The following examples represent specific but nonlimiting embodiments of the present invention:

EXAMPLE 1

A copper surface was etched by 3% H2O2, 5% H2SO4, 5 g/l benzotriazole (“BTA”), balance deionized water (“DI”), with no uniformity enhancer or coating promoter (see Table 1). The etched copper surface was undesirably speckled with shiny spots of copper, indicating a non-uniform etch.

EXAMPLE 2

A copper surface was etched with the following composition: 3% H2O2, 5% H2SO4, 1.5 g/l BTA, balance DI, with no uniformity enhancer or coating promoter. The etched copper surface developed undesirable striations that were indicative of a non-uniform etch.

EXAMPLE 3

A copper surface was etched by: 3% H2O2, 5% H2SO4, 1.5 g/l BTA, 0.5 g/l 5-Aminotetrazole (uniformity enhancer), balance DI, with no coating promoter. The etched copper surface was desirably uniformly etched. This example demonstrates the value of the uniformity enhancer.

EXAMPLE 4

A copper surface was etched using the following formulation: 3% H2O2, 5% H12SO4, 1.0 g/l BTA, 0.5 g/l 1-hydroxybenzotriazole (coating promoter), balance DI. A SEM photograph, FIG. 5, of the etched copper surface reveals a copper surface that has been uniformly etched and covered in a coating that is believed to be an organometallic coating.

EXAMPLE 5

A copper surface was etched, using as the etchant: 3% H2O2, 5% H2SO4, 1.0 g/l BTA, 2 g/l 1-hydroxybenzotriazole (coating promoter), balance DI.

EXAMPLE 6

A copper surface was etched, using as the etchant: 3% H2O2, 5% H2SO4, 1.5 g/l tolyltriazole (topography modifier), 0.05 g/l 5-mercaptomethyl tetrazole (uniformity enhancer), 2 g/l 1-hydroxybenzotriazole (coating promoter), and balance DI.

See Table 1 for a summary of examples 1 to 6.

While the invention is described above in connection with preferred or illustrative embodiments and examples, they are not intended to be exhaustive or limiting of the invention. Rather, the invention is intended to cover all alternatives, modifications and equivalents included within its spirit and scope of the invention, as defined by the appended claims.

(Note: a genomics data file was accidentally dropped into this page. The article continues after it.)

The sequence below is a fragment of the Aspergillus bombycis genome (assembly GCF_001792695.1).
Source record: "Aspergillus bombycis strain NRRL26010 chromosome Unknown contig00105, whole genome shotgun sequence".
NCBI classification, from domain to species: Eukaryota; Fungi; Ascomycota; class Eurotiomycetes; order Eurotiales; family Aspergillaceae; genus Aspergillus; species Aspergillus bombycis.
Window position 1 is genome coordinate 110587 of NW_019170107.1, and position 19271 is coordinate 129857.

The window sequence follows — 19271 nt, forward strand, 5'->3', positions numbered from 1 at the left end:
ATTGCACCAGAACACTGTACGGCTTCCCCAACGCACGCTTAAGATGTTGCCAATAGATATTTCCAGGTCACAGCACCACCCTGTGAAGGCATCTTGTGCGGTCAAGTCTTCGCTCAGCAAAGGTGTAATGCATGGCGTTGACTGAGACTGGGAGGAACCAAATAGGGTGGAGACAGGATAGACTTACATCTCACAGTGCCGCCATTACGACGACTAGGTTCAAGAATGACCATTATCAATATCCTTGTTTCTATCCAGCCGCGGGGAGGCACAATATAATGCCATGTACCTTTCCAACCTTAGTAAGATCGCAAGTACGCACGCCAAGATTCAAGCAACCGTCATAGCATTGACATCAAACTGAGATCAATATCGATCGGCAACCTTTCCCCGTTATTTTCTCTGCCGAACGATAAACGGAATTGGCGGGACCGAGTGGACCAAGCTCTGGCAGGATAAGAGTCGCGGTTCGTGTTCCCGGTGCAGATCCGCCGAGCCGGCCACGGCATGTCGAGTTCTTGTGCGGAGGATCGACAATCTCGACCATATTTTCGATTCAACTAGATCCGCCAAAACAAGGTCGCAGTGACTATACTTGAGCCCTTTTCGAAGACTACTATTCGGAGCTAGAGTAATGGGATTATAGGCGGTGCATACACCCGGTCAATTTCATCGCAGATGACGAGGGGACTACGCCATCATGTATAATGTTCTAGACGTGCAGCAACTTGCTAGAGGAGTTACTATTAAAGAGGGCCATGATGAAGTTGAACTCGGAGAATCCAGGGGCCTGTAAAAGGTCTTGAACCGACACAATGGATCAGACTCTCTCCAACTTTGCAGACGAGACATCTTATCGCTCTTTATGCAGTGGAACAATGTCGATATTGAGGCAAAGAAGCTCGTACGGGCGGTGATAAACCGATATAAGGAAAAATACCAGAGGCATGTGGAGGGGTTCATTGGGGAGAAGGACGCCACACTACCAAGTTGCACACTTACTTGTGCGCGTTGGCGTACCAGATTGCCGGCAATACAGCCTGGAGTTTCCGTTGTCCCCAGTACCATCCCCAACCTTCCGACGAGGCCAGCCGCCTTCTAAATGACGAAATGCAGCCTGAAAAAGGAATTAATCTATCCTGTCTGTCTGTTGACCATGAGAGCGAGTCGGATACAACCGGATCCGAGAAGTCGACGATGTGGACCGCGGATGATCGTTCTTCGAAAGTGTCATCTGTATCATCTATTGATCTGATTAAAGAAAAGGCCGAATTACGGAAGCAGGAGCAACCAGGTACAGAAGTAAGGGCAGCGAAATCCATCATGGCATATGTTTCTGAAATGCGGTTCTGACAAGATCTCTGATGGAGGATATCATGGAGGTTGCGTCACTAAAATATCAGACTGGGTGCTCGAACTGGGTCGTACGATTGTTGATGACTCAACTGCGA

TABLE I
Example 1 Example 2 Example 3 Example 4 Example 5 Example 6
Oxidizer 3% H2O2 3% H2O2 3% H2O2 3% H2O2 3% H2O2 3% H2O2
pH adjuster 5% 5% 5% 5% 5% 5%
sulfuric sulfuric sulfuric sulfuric sulfuric sulfuric
acid acid acid acid acid acid
Topography 5 g/l 1.5 g/l 1.5 g/l 1 g/l 1 g/l 1.5 g/l
modifier benzo- benzo- benzo- benzo- benzo- tolyltria-
triazole triazole triazole triazole triazole zole
Uniformity None None 0.5 g.l None None 0.05 g/l
Enhancer 5-amino- 5-mercapto-
tetrazole methyl
tetrazole
Coating None None None 0.5 g/l 2 g/l 2 g/l
Promoter 1-hydroxy 1-hydroxy 1-hydroxy
benzo- benzo- benzo-
triazole triazole triazole
D.I. water Balance Balance Balance Balance Balance Balance
Comments Speckled Striations Uniform Uniform
etch etch
Organo-
metallic
coating
RESULT Defect Defect No defect No defect

Patent Citations
Cited PatentFiling datePublication dateApplicantTitle
US3756957Mar 15, 1971Sep 4, 1973Furukawa Electric Co LtdSolutions for chemical dissolution treatment of metallic materials
US4175964Jun 7, 1977Nov 27, 1979Fuji Photo Film Co., Ltd.Method of making a lithographic printing plate
US4512818Jun 4, 1984Apr 23, 1985Shipley Company Inc.Solution for formation of black oxide
US5073456Dec 5, 1989Dec 17, 1991E. I. Du Pont De Nemours And CompanyCopper circuiting on support, tin, tin oxide or hydroxide, partially cured thermosetting dielectric layer, mixture of ureido-silane and disylyl crosslinker